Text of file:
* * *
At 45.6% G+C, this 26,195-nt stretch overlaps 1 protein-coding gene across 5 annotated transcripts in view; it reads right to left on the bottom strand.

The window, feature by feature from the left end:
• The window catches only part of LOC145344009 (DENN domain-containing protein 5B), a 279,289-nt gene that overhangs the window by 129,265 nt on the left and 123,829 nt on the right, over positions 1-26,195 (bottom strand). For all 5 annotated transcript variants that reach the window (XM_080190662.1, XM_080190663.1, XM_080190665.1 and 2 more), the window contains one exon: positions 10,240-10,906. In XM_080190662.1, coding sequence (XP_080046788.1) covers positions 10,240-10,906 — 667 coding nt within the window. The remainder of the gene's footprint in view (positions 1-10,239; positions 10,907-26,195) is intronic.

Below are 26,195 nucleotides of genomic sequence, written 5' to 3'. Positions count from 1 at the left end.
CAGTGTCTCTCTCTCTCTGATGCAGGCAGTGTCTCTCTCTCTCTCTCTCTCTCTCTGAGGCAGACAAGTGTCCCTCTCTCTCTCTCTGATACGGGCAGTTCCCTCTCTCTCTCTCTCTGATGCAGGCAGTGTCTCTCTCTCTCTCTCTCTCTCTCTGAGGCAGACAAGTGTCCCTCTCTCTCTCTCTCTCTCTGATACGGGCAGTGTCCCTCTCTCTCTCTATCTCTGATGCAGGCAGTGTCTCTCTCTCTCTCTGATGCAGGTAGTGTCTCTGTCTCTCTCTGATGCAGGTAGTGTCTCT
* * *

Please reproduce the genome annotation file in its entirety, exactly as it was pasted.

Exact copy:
At 45.6% G+C, this 26,195-nt stretch overlaps 1 protein-coding gene across 5 annotated transcripts in view; it reads right to left on the bottom strand.

The window, feature by feature from the left end:
• The window catches only part of LOC145344009 (DENN domain-containing protein 5B), a 279,289-nt gene that overhangs the window by 129,265 nt on the left and 123,829 nt on the right, over positions 1-26,195 (bottom strand). For all 5 annotated transcript variants that reach the window (XM_080190662.1, XM_080190663.1, XM_080190665.1 and 2 more), the window contains one exon: positions 10,240-10,906. In XM_080190662.1, coding sequence (XP_080046788.1) covers positions 10,240-10,906 — 667 coding nt within the window. The remainder of the gene's footprint in view (positions 1-10,239; positions 10,907-26,195) is intronic.

Below are 26,195 nucleotides of genomic sequence, written 5' to 3'. Positions count from 1 at the left end.
CAGTGTCTCTCTCTCTCTGATGCAGGCAGTGTCTCTCTCTCTCTCTCTCTCTCTCTGAGGCAGACAAGTGTCCCTCTCTCTCTCTCTGATACGGGCAGTTCCCTCTCTCTCTCTCTCTGATGCAGGCAGTGTCTCTCTCTCTCTCTCTCTCTCTCTGAGGCAGACAAGTGTCCCTCTCTCTCTCTCTCTCTCTGATACGGGCAGTGTCCCTCTCTCTCTCTATCTCTGATGCAGGCAGTGTCTCTCTCTCTCTCTGATGCAGGTAGTGTCTCTGTCTCTCTCTGATGCAGGTAGTGTCTCT